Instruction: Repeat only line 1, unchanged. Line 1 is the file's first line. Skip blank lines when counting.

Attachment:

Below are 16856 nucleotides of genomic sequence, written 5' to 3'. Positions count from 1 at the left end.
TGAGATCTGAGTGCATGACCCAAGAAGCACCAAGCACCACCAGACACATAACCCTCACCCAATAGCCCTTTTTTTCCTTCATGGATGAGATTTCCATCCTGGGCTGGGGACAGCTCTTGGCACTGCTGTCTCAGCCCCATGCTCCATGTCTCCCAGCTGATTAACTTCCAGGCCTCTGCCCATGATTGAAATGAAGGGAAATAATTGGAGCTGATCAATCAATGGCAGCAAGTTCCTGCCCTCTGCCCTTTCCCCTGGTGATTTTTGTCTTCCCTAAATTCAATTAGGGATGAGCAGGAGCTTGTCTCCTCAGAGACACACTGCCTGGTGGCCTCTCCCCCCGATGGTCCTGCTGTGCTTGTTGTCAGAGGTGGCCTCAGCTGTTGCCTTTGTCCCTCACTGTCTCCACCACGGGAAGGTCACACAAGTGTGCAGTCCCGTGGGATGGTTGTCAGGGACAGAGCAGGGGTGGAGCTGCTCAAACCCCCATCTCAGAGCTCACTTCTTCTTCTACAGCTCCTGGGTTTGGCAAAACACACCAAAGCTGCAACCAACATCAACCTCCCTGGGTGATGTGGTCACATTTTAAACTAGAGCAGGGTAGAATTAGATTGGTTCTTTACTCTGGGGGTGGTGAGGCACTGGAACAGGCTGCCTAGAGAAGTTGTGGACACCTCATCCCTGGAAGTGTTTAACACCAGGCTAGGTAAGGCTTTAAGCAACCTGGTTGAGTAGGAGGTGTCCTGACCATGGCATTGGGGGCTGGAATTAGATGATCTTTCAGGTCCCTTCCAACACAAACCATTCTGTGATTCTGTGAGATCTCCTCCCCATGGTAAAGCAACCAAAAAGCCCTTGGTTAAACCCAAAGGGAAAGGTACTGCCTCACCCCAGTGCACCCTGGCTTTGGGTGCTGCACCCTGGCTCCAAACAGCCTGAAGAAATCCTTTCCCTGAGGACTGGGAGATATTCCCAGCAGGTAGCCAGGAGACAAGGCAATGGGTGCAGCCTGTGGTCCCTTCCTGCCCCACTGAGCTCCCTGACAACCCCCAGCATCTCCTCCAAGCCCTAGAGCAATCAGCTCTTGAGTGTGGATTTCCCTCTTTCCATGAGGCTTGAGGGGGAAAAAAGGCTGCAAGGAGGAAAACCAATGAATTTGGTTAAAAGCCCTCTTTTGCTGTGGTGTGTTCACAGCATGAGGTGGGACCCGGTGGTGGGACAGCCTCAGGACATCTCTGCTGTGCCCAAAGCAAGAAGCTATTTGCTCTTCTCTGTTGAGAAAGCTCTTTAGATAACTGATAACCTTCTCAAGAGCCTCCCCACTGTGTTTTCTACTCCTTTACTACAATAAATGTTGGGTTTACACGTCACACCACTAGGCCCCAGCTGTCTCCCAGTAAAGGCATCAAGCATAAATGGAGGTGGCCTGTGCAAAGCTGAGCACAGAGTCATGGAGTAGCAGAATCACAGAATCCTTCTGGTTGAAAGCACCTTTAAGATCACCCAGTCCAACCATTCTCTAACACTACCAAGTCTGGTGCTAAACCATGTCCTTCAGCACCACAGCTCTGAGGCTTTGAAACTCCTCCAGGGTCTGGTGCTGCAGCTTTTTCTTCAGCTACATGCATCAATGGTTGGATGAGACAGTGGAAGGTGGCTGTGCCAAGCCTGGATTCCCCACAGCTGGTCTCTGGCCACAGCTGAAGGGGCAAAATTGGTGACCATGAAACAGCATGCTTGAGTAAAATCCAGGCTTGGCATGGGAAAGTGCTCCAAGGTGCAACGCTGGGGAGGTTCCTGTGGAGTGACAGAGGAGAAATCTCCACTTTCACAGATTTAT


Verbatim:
Below are 16856 nucleotides of genomic sequence, written 5' to 3'. Positions count from 1 at the left end.